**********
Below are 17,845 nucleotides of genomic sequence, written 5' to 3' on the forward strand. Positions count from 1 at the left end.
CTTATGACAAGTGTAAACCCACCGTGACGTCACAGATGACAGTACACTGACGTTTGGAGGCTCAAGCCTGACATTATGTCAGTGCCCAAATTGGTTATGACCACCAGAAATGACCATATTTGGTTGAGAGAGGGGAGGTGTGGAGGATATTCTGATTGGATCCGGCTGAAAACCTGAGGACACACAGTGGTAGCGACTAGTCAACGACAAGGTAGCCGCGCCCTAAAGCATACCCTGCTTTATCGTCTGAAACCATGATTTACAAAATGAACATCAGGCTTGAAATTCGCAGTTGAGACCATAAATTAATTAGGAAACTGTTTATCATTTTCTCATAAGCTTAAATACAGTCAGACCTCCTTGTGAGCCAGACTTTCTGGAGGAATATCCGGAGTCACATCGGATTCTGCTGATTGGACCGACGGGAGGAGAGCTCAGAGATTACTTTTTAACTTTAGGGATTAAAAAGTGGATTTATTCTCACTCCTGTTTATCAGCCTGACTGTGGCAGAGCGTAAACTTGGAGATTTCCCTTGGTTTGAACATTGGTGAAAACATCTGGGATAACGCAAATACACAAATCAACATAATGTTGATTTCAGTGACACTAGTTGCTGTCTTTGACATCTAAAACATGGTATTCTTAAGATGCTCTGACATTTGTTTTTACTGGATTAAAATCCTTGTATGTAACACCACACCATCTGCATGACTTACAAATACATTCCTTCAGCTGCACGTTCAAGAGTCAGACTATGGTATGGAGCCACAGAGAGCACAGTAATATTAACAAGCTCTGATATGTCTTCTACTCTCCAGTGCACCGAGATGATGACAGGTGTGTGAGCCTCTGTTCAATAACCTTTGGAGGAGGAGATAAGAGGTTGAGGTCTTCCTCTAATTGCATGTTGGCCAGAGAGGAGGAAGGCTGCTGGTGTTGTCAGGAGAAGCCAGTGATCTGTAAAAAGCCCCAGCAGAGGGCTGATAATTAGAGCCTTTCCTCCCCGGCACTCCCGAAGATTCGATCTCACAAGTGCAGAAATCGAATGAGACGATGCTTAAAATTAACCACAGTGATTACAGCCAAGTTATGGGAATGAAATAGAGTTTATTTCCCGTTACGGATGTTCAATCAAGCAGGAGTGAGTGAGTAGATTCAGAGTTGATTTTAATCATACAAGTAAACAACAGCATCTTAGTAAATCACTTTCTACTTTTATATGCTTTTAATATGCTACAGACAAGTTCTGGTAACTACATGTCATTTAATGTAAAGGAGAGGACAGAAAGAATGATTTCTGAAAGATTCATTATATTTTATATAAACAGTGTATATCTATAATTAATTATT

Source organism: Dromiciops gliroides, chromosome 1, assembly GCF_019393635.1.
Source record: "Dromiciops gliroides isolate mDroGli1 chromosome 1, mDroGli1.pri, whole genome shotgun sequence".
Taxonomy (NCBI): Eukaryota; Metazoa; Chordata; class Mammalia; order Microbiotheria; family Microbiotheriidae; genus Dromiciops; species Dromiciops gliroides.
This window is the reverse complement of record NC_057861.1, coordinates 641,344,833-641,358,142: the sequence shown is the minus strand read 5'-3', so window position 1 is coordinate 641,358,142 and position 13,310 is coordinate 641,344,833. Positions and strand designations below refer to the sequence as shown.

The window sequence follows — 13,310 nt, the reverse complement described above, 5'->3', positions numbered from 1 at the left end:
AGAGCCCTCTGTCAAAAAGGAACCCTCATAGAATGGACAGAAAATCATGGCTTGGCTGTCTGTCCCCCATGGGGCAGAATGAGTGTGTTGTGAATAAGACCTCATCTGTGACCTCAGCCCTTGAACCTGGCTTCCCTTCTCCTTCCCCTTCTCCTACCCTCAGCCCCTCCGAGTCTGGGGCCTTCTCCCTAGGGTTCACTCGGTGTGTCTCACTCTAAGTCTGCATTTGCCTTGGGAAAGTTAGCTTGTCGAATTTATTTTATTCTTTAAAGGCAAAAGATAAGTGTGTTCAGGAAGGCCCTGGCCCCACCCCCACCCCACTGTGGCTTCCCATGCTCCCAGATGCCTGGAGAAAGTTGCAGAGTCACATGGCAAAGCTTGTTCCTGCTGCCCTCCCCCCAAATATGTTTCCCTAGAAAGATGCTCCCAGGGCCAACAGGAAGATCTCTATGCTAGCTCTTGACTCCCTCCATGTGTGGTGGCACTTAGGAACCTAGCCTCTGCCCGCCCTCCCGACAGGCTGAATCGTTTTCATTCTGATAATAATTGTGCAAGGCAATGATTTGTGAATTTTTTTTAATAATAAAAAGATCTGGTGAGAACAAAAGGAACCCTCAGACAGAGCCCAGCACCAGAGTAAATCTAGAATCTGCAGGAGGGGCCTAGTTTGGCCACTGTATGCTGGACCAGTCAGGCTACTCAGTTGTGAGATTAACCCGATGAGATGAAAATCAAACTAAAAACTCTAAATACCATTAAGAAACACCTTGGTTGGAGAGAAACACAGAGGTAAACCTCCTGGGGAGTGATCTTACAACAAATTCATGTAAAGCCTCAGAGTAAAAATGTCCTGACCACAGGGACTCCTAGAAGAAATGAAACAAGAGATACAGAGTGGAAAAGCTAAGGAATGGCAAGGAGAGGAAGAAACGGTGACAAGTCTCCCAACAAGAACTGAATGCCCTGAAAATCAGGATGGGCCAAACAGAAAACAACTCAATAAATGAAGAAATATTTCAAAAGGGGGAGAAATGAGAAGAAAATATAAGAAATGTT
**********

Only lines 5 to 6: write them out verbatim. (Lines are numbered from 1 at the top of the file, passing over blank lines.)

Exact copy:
Taxonomy (NCBI): Eukaryota; Metazoa; Chordata; class Mammalia; order Microbiotheria; family Microbiotheriidae; genus Dromiciops; species Dromiciops gliroides.
This window is the reverse complement of record NC_057861.1, coordinates 641,344,833-641,358,142: the sequence shown is the minus strand read 5'-3', so window position 1 is coordinate 641,358,142 and position 13,310 is coordinate 641,344,833. Positions and strand designations below refer to the sequence as shown.